Tom also said in an early email: “I hope my music speaks to you.” Given the expansive state of mind I was in after trying to digest all that the Ellis music had to offer in the way of creativity and innovation, how could Tom’s efforts not reach through to me?
Irony upon irony, Tom’s message also indicated that he was in Los Angeles “from 1978 to 1984;” Don Ellis died in 1978!!
But at this point, the coincidental parallels with Don Ellis end and we move onto an examination of Tom work’s as a composer-arranger in which, stylistically, he is very much his own man, although one about whom the late Gil Evans has written: “Tom Pierson is the best unknown composer I know!”
I took me awhile to remember, but I had “met” Tom some years ago when I purchased my boxed copy of the Smithsonian Institute’s Big Band Renaissance: The Evolution of the Jazz Orchestra which was compiled and edited by Bill Kirchner.
Tom’s orchestra appeared on the second to the last track on the fifth and final disc of this set performing Planet of Tears the title tune of a 1989 CD which was issued as Auteur CD 1229.
This is what Bill wrote about Tom’s music in his annotation as contained in the booklet which accompanies the set:
“Few jazz composer-arrangers have had a background as unusual as that of Tom Pierson (b. 1948). A classical piano prodigy, he soloed with the Houston Symphony while in his early teens, and later studied at the Juilliard School of Music in New York. Pierson went on to conduct Leonard Bernstein's Mass at the Metropolitan Opera and to score films for Robert Altman and Woody Allen, but he left promising careers in conducting and film-scoring in order to write his own music, including that for his own jazz orchestra.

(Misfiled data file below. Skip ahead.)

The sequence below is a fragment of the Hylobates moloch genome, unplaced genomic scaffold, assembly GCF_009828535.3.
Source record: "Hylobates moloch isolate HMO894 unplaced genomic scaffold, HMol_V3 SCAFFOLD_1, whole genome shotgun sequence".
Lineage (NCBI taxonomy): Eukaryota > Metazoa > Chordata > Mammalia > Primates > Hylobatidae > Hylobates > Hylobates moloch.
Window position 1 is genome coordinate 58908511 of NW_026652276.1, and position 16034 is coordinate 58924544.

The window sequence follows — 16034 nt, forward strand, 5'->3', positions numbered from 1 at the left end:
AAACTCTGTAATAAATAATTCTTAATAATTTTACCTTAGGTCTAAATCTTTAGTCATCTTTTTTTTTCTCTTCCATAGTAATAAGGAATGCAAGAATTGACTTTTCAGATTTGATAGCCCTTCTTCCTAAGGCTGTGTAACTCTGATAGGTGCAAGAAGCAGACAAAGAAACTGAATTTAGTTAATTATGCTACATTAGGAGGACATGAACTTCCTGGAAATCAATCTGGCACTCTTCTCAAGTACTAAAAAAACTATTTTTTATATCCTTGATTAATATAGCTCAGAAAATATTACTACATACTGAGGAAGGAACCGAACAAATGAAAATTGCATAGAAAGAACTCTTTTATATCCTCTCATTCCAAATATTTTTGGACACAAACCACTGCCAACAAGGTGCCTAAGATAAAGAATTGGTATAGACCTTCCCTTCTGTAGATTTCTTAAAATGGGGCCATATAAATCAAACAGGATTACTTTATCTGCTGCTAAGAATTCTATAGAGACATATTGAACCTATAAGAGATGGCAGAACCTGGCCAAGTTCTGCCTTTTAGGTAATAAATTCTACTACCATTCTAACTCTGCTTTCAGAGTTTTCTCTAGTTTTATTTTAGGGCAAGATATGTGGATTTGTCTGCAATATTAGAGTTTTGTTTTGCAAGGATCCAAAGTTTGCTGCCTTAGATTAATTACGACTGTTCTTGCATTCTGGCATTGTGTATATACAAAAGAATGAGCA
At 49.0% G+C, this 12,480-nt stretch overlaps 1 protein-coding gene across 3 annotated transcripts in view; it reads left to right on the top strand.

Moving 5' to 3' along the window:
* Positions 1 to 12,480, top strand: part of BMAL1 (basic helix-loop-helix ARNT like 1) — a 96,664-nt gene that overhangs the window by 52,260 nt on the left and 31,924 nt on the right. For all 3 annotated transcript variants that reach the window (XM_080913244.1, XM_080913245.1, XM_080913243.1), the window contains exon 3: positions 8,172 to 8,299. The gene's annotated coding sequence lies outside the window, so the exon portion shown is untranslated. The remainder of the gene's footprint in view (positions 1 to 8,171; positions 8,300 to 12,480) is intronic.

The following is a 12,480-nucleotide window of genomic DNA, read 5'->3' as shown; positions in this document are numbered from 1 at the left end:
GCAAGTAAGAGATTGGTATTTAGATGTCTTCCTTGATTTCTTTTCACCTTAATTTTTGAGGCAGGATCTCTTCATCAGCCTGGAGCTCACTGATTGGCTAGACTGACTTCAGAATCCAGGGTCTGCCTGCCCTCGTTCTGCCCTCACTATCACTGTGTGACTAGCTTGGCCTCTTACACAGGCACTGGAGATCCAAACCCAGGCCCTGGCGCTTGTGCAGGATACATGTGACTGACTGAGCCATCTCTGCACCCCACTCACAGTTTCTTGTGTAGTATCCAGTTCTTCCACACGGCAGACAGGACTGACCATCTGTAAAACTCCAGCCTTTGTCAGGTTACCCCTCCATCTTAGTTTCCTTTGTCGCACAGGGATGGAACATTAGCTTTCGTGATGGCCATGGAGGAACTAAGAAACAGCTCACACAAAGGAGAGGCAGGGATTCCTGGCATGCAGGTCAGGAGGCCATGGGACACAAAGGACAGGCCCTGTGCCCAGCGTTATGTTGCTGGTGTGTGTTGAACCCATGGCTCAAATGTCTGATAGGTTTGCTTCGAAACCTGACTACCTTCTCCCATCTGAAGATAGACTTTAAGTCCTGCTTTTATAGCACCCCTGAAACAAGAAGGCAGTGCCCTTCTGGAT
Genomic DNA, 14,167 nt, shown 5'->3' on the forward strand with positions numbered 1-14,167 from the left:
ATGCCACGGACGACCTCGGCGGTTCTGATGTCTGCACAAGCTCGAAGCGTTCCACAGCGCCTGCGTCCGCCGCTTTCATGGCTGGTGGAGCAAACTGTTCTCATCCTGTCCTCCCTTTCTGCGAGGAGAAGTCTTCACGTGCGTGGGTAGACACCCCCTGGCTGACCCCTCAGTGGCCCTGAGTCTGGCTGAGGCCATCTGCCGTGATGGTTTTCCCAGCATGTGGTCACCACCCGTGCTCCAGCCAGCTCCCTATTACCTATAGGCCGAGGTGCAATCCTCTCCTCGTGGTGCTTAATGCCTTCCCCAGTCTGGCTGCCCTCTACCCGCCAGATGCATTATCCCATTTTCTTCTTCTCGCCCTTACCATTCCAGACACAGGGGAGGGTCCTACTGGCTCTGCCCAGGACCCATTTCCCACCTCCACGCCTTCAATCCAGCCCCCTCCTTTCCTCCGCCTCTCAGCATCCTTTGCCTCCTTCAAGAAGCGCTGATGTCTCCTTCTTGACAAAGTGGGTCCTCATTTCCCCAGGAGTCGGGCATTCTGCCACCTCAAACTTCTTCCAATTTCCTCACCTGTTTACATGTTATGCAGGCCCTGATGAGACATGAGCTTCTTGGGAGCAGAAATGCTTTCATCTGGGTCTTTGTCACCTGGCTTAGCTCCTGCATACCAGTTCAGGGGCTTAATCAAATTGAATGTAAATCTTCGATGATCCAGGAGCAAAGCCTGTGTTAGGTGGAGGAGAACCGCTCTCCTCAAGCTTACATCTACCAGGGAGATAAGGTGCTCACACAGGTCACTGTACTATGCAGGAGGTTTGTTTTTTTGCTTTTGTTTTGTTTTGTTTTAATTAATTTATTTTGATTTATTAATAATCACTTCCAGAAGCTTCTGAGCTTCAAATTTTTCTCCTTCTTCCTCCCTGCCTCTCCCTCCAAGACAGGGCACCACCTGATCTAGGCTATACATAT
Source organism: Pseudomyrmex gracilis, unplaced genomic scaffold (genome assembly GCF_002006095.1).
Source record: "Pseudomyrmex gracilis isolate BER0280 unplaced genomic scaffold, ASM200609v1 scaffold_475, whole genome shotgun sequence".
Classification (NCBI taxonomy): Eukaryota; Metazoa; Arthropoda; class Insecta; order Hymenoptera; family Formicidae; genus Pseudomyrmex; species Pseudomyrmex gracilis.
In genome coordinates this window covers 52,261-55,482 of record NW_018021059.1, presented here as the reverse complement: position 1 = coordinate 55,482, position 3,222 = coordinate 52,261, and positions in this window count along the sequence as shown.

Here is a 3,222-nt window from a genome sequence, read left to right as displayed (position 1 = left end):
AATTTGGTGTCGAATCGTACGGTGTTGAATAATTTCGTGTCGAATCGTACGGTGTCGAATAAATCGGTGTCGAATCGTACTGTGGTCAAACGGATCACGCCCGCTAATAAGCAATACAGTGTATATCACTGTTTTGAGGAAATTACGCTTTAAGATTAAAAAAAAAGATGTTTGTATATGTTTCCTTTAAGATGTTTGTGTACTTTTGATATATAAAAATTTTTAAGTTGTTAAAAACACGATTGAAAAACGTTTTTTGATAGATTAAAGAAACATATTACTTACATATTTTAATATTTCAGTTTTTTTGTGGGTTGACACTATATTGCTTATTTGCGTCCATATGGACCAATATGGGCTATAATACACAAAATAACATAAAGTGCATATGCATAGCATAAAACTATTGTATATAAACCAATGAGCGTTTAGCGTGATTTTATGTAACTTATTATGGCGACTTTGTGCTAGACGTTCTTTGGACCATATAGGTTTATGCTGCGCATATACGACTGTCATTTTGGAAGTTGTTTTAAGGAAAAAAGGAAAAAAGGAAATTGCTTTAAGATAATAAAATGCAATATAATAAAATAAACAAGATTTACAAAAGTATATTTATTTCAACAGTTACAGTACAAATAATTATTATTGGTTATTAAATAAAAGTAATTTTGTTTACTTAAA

From his classical background Pierson brings a strong sense of form and superior skill as an orchestrator, but his jazz instincts prompt him to give considerable space to the improvising soloist. His writing also incorporates, in highly effective ways, the musical languages of rock and John Coltrane. Planet of Tears admirably displays Pierson's approach. At the core of Planet is a four-bar motif in 9/8 meter; the entire piece develops from this thematic kernel. The mood is reminiscent of early-60s Coltrane, and its intensity is sustained by Scott Robinson (b. 1959). Robinson, heard here on soprano saxophone, performs on all of the saxophones, flutes, and clarinets, as well on trumpet and trombone; he is the most gifted multi-instrumentalist since Ira Sullivan. Drummer Pheeroan akLaff also distinguishes himself, employing both power and subtlety when needed.”